Date of Degree
PhD (Doctor of Philosophy)
Teaching and Learning
In this study, I examine the ways in which undergraduate students acquire the discourses of their chosen major. In particular, I focus on the complementary contributions of faculty members and academic librarians in students' acquisition of disciplinary discourses. Grounded in genre theory and Gee's (1996) notion of primary and secondary discourses, the study highlights the complex processes that students undergo to acquire and internalize the discourse of an academic discipline.
Using a qualitative case-study approach, I consider the interrelated experiences of five undergraduate students, three faculty members, and two librarians at a small liberal arts college in the Midwest. Data sources include students' written assignments gathered from their major coursework throughout their college careers; interviews with student participants, faculty members, and librarians; observational notes and transcripts of lectures in courses taught by professors from four courses; and course artifacts, including course syllabi and assignment sheets from the four courses.
Data from this study highlight the complex matrix of influences undergraduate students experience as they acquire the specialized language of an academic discipline. My data provide insight into the ways in which some students are positioned to take up disciplinary discourses with ease while other students struggle to develop the same level of acquisition and academic fluency. I bring to light the instructional and institutional practices that facilitate student learning and document those instances where instructional opportunities were missed and where unwarranted assumptions compromised student learning. I conclude this study with series of recommendations, most notably, a greater participation by academic librarians in order to enhance the acquisition of disciplinary discourses for undergraduate students. Further, my data suggest that collaborative opportunities between and among faculty members and academic librarians are likely to enhance the effective teaching of disciplinary discourses. Because of librarians' role as simultaneous insiders and outsiders to the academic disciplines, they are uniquely well-positioned to assist students in acquiring the disciplinary discourses. This dissertation suggests that by making visible the cultural expectations and practices of academia, faculty members and librarians can collaborate to assist undergraduate students gain entry into the academic discourse community.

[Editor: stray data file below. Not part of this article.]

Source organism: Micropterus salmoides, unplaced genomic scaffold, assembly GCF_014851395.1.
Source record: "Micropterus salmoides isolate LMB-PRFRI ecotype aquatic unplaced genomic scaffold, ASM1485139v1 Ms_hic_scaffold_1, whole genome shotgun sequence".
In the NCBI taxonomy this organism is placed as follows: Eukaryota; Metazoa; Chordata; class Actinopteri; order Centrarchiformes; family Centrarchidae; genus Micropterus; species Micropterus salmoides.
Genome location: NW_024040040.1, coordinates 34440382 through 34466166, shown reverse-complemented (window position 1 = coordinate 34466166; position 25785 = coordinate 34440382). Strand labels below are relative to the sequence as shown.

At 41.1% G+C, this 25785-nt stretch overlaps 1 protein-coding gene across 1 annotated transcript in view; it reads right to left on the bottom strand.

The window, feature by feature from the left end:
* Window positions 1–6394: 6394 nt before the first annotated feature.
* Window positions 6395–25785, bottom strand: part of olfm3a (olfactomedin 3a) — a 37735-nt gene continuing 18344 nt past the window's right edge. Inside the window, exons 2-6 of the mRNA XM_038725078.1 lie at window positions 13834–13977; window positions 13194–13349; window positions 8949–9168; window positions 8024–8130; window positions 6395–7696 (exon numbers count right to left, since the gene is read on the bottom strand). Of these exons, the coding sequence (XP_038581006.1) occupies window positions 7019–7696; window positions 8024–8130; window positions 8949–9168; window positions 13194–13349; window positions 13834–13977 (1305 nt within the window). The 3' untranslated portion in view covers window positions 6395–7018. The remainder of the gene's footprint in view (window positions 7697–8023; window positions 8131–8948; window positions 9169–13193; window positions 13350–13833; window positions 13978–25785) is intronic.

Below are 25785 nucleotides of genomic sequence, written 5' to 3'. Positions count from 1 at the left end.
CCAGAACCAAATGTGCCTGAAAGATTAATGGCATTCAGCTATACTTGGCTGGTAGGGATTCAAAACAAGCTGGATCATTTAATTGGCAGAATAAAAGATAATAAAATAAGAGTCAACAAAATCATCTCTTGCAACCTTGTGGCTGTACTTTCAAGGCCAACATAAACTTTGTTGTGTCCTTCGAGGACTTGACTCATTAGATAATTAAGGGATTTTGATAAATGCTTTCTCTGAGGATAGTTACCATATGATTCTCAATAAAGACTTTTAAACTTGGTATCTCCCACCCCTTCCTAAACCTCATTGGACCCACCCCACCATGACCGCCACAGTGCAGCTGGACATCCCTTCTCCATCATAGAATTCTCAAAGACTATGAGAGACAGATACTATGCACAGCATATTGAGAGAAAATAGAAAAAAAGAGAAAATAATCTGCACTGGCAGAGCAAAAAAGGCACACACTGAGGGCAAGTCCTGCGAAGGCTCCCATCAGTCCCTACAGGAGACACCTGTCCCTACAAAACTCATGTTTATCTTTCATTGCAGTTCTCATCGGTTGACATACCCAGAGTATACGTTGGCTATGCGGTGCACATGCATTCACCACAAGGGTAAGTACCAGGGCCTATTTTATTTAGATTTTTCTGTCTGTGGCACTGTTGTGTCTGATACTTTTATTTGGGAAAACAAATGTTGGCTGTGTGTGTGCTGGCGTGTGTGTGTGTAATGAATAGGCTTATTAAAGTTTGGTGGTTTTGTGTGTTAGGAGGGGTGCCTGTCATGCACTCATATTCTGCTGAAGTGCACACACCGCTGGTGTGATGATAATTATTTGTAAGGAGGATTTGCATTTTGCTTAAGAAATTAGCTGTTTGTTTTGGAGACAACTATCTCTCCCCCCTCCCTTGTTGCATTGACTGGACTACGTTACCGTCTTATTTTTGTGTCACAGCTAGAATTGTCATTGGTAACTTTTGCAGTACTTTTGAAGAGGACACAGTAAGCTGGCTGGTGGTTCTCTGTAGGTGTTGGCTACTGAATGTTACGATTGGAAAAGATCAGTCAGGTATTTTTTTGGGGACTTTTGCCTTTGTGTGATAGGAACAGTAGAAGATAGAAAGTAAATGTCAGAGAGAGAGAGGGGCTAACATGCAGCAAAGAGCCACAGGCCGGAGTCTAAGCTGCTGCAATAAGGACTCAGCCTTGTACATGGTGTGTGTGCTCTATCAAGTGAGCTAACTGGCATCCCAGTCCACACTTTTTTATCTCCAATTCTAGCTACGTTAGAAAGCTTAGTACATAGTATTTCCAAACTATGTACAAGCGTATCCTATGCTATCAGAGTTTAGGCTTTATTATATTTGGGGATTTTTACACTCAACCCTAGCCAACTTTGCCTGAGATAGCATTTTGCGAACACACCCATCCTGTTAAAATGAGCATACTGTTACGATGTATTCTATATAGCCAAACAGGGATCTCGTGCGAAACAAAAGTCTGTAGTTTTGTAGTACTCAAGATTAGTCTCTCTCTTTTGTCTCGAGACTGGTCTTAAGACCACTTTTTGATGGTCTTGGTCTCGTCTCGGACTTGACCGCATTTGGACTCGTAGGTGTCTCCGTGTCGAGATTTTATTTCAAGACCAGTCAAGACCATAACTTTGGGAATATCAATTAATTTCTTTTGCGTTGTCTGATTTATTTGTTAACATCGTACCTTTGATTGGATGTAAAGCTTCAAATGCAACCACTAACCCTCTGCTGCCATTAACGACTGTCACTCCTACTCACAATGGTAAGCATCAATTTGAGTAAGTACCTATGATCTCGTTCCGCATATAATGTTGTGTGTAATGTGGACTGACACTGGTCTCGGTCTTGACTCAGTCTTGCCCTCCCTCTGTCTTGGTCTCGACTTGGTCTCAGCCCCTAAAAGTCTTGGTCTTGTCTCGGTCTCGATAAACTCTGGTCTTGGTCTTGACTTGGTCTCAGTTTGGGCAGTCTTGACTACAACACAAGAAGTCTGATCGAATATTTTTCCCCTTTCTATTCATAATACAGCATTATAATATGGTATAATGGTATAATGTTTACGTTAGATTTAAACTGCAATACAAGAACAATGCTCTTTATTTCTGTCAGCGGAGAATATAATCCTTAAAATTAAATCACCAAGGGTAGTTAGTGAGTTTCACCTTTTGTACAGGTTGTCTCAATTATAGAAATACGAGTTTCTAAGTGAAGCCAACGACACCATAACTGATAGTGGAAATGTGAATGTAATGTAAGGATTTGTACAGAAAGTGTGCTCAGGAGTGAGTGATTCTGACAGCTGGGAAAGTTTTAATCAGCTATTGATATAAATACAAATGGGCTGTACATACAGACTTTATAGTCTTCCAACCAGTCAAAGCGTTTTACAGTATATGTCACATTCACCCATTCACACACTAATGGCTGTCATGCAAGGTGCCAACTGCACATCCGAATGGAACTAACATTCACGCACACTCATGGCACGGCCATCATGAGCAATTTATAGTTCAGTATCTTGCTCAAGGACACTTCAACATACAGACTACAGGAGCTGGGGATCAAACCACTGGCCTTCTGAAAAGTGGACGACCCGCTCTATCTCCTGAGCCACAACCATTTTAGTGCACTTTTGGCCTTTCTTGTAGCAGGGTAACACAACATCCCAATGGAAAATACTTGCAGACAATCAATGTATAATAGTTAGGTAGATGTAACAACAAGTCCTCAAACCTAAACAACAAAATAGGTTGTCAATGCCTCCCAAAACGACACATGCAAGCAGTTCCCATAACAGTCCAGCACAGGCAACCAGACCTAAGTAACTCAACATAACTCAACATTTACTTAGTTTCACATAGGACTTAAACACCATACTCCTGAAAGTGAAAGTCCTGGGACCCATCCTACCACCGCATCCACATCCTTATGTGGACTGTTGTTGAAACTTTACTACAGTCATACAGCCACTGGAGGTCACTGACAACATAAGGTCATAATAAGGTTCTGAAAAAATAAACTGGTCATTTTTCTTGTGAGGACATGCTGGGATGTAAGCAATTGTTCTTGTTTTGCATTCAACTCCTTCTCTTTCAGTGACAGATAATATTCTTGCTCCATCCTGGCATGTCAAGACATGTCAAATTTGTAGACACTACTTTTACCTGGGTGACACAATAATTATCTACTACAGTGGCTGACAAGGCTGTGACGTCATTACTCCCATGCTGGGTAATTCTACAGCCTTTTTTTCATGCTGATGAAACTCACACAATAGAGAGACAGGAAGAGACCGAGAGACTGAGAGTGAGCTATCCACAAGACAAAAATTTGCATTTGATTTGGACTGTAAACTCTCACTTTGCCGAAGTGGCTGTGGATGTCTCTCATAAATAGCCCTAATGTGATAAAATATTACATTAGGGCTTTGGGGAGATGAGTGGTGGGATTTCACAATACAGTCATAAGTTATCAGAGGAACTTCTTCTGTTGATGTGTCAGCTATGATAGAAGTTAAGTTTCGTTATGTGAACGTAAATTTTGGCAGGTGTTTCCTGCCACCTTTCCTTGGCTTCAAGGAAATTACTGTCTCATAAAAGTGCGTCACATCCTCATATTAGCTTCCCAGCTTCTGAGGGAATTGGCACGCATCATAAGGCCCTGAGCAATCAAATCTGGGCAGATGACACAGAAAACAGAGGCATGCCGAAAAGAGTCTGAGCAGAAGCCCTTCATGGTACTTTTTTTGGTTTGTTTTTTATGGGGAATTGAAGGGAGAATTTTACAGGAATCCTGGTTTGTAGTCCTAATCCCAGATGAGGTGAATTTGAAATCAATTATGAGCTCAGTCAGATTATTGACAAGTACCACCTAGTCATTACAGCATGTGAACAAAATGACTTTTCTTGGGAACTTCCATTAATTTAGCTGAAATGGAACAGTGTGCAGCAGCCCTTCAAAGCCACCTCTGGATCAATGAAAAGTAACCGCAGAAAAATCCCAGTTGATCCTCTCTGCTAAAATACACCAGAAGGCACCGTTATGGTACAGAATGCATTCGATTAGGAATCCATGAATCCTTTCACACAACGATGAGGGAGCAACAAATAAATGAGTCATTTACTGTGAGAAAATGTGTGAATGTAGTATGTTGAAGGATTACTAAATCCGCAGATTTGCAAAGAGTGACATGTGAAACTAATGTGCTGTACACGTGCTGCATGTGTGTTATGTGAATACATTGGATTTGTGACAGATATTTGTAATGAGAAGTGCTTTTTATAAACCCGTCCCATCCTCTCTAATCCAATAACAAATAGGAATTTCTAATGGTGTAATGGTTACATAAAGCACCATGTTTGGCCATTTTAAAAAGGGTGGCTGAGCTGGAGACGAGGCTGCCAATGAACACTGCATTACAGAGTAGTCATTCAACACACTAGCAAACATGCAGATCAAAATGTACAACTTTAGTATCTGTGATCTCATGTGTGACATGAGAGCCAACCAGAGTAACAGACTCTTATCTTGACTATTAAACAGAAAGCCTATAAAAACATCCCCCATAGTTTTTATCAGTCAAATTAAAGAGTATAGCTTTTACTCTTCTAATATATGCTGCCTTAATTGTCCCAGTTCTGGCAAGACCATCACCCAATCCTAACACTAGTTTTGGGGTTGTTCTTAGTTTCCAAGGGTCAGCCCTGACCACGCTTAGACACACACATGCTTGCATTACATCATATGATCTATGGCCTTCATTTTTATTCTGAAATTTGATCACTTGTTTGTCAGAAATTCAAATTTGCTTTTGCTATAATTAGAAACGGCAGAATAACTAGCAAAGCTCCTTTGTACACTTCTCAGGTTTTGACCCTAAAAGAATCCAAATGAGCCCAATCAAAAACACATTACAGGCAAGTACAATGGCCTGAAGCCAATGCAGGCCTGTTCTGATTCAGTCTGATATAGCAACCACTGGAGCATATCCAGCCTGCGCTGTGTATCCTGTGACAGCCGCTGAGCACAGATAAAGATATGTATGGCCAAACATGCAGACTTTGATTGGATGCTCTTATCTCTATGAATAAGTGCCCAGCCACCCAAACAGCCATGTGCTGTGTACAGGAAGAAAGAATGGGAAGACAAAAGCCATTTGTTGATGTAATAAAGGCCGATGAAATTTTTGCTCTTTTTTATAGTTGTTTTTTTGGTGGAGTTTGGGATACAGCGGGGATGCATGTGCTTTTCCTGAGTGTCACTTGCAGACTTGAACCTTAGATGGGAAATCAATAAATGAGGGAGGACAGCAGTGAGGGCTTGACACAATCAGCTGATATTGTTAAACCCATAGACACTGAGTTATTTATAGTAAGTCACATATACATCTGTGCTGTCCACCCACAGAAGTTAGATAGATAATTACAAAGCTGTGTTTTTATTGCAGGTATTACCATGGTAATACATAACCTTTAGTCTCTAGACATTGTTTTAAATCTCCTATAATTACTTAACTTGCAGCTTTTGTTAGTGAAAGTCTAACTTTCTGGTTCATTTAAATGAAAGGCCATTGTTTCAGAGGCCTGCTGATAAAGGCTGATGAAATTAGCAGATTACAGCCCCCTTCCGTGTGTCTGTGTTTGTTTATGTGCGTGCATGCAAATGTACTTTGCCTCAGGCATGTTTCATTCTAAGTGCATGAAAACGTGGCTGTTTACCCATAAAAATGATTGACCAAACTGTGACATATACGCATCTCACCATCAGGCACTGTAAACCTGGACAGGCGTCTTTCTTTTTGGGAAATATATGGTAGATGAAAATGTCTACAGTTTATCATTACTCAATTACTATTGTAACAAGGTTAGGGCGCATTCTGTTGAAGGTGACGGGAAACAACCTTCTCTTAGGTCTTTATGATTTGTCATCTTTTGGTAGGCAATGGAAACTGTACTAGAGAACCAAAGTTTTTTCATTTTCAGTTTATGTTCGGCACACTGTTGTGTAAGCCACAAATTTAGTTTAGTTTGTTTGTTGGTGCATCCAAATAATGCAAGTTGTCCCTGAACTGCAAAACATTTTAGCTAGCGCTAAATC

Copyright 2007 Michelle Holschuh Simmons